The twin statistic calculated here is based on local intensity differences making it less sensitive to phenomena that tend to confound traditional intensity statistics, such as anisotropic diffraction and pseudo-centering.
Reference: J. Padilla & T. O. Yeates. A statistic for local intensity differences: robustness to anisotropy and pseudo-centering and utility for detecting twinning. Acta Crystallogr. D59, 1124-30, 2003.
Twinning is a crystal growth disorder in which the specimen is composed of distinct domains whose orientations differ but are related in a particular, well-defined way. Sometimes non-convex crystal morphology implicates twinning, but microscopic examination is often uninformative. Twinning usually prevents a successful structure determination unless it is detected and either avoided or corrected. In order to know when one is at risk, it is necessary to understand the symptoms of the different types of twinning and the symmetries where they may arise.
There are two fundamentally different categories of twinning, epitaxial and merohedral. In epitaxial twinning, different domains are typically oriented so that their molecular spacings match at the crystal face where they meet, but their crystal lattices are not superimposable. In other words, their crystal lattices superimpose in fewer than three-dimensions. This leads to distinct, interpenetrating reciprocal lattices in the diffraction pattern. Since epitaxial twinning is recognizable in the diffraction pattern, attempts can be made to integrate reflections from a single lattice, or untwinned crystals can be sought. We do not consider epitaxial twinning further.
Merohedral twinning refers to the special cases where the lattices of the different domains overlap in three dimensions. Domains whose orientations are crystallographically distinct can have superimposable lattices in cases where the rotational symmetry of the lattice exceeds the rotational symmetry of the crystal space group. This situation arises in several point symmetries: 3, 32 (hexagonal but not rhombohedral), 4, 6, and 23. We focus on the most common type of merohedral twinning, hemihedral, which involves just two different domain orientations.
As a result of hemihedral twinning, each observed diffraction intensity is actually a weighted sum of two crystallographically distinct, twin-related, reflections. Two twin-related reflections contribute to an observed diffraction peak with weights determined by the fractional volume of the specimen represented by each domain orientation. This is the twin fraction, alpha. The observed intensity is equal to alpha x I(hkl) + (1-alpha) x I(h'k'l'), where hkl and h'k'l' are twin-related indices.
Depending on the hemihedral twin-fraction, there are two different scenarios that must be understood. If the twin-fraction is nearly equal to one-half, the observed diffraction pattern acquires the additional symmetry imposed by the twinning operation. The data obey an erroneously high symmetry and are processed as such. This has been called 'perfect twinning'. The true crystallographic intensities cannot be recovered from the observed measurements, but it is still possible to solve the structure by molecular replacement (in practice) and by MIR (in theory).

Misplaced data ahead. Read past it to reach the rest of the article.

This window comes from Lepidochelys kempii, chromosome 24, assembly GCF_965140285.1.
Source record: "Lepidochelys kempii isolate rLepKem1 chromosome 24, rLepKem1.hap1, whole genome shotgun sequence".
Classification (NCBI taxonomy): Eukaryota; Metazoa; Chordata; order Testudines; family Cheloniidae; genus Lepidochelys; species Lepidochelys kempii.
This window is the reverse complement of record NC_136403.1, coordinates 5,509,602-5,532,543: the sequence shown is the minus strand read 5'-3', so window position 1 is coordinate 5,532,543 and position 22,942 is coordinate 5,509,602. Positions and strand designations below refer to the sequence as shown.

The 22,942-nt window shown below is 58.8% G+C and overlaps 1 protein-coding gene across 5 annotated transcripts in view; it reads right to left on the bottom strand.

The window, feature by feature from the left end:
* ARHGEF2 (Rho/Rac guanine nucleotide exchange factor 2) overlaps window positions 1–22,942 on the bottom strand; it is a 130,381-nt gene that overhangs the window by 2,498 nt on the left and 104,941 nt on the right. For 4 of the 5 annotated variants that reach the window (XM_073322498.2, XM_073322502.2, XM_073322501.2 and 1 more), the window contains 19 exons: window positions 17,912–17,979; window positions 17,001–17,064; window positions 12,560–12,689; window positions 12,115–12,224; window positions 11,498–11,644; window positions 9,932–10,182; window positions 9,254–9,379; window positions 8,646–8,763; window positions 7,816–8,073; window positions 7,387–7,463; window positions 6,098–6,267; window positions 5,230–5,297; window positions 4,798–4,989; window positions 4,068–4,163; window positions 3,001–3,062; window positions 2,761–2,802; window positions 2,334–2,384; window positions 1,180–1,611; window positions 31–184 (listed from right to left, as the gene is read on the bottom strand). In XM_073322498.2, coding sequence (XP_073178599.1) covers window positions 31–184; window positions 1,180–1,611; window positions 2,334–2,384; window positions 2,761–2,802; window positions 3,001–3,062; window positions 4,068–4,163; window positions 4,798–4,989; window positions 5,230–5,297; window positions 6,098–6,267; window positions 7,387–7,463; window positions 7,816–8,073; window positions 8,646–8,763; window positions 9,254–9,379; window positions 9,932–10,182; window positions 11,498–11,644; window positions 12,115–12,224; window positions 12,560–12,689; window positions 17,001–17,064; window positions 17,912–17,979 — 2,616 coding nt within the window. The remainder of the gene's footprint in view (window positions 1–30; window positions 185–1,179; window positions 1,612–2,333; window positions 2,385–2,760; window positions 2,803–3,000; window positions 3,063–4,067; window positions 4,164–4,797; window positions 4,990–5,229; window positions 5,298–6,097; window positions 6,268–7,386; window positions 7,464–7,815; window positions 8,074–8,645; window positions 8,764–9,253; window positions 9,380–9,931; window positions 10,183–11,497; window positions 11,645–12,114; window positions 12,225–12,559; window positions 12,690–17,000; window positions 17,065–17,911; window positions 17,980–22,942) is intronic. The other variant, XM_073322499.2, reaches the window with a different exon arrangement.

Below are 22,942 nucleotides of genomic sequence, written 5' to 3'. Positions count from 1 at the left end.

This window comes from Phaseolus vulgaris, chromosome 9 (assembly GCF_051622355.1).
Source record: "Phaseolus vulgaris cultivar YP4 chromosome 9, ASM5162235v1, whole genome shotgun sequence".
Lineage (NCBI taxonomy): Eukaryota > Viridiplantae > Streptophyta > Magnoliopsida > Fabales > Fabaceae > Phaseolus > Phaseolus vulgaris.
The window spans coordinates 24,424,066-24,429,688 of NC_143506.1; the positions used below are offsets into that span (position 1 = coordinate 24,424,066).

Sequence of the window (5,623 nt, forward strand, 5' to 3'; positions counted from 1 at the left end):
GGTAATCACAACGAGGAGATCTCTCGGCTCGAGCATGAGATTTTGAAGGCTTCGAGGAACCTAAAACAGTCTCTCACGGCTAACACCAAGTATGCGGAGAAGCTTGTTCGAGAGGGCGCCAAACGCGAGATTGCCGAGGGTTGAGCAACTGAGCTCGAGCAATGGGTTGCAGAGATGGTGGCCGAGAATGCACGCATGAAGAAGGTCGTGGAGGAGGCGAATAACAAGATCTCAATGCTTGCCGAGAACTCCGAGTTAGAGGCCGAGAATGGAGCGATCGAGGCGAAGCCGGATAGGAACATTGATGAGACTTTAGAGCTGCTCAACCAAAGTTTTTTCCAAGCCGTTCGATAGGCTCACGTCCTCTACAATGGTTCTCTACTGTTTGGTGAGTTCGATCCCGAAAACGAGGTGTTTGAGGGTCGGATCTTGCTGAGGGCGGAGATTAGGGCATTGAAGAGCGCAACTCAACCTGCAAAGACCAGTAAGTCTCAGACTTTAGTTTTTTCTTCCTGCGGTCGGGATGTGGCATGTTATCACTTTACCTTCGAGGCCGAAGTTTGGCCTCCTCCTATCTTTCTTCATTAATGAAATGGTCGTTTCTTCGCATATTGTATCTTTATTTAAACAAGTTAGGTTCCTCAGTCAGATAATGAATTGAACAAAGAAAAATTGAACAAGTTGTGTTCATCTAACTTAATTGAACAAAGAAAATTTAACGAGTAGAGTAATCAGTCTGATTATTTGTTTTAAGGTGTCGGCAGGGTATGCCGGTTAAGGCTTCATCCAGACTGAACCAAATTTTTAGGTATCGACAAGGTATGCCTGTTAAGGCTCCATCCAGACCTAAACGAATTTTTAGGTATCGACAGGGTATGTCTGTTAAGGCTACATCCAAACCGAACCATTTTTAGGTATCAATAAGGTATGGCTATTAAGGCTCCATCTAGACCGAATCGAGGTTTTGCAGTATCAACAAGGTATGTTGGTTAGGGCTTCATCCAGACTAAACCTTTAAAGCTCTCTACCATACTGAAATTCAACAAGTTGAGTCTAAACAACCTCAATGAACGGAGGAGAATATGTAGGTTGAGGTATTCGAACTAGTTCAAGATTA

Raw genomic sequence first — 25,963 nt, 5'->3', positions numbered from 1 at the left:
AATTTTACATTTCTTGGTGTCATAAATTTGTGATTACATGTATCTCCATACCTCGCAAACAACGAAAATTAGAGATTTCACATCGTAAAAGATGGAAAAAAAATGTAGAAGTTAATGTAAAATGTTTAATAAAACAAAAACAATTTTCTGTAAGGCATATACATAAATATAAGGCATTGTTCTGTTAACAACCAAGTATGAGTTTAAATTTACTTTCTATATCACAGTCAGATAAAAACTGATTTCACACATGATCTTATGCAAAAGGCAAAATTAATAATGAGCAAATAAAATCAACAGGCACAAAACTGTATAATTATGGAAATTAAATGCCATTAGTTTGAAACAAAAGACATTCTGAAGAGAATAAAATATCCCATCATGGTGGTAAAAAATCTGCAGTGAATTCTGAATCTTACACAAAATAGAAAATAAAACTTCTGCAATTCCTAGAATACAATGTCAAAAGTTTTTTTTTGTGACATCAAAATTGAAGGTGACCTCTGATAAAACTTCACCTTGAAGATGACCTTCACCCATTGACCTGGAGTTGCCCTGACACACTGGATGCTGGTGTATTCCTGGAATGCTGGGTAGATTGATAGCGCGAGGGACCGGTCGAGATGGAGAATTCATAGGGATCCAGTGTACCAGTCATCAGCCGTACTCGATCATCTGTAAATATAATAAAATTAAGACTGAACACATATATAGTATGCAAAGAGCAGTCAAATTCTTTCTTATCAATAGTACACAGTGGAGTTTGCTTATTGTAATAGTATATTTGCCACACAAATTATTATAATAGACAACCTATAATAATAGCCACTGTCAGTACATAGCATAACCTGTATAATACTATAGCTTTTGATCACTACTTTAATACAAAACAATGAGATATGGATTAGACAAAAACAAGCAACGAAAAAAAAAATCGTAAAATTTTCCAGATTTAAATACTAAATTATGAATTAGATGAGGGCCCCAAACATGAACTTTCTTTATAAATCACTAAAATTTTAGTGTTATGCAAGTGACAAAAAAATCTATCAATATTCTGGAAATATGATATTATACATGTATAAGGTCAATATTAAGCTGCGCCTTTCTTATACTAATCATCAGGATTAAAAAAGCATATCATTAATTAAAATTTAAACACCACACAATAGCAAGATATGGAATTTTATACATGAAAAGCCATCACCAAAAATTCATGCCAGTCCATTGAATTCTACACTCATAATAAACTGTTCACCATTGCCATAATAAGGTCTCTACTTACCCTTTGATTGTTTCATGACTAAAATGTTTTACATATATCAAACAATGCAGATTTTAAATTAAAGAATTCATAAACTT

Clues that diffraction data may be from a perfectly twinned specimen include: (a) a unit cell that is too small to contain the known molecule under the apparent space group symmetry, and (b) an intensity distribution that does not follow Wilson statistics. The latter test is generally applicable and is performed by this Web-server. Several related expressions can be computed. One whose expected values are rational (and therefore easy to remember) is <I2> / <I>2. The expected value is 1.5 for (acentric) twinned data and 2.0 for (acentric) untwinned data. The test must be performed on normalized data or in thin shells. Anisotropic diffraction is a complicating factor, as it tends to have the opposite effect from twinning.
The situation in which the hemihedral twin fraction is not one-half has been called 'partial twinning'. The result is not higher apparent symmetry, but observed intensities that contain contributions from distinct reflections. This effect can be reversed to give the true crystallographic intensities if: (1) the twin fraction is significantly different from one-half and (2) the twin-fraction can be estimated accurately. The important problem of estimating alpha has been covered by numerous investigators. On this Web site we estimate alpha by a statistical evaluation of the similarity between twin-related observations. Pseudo- or non-crystallographic symmetry can be a complicating factor, as it tends in special cases to mimic twinning (at least at lower resolution) by leading to similarity between crystallographically distinct reflections. Measurement errors lead to a systematic underestimation of alpha, so the test should be performed over a resolution range where the data are well-measured.
For more information on twinning and how to proceed if twinning is detected, the reader is referred to the review by Yeates (T. O. Yeates (1997), Detecting and Overcoming Crystal Twinning. Methods in Enzymology 276, 344-358), which is a suitable citation for those using this Web-based server. Queries by e-mail are also welcome. I am especially interested in hearing about cases where twinning is detected.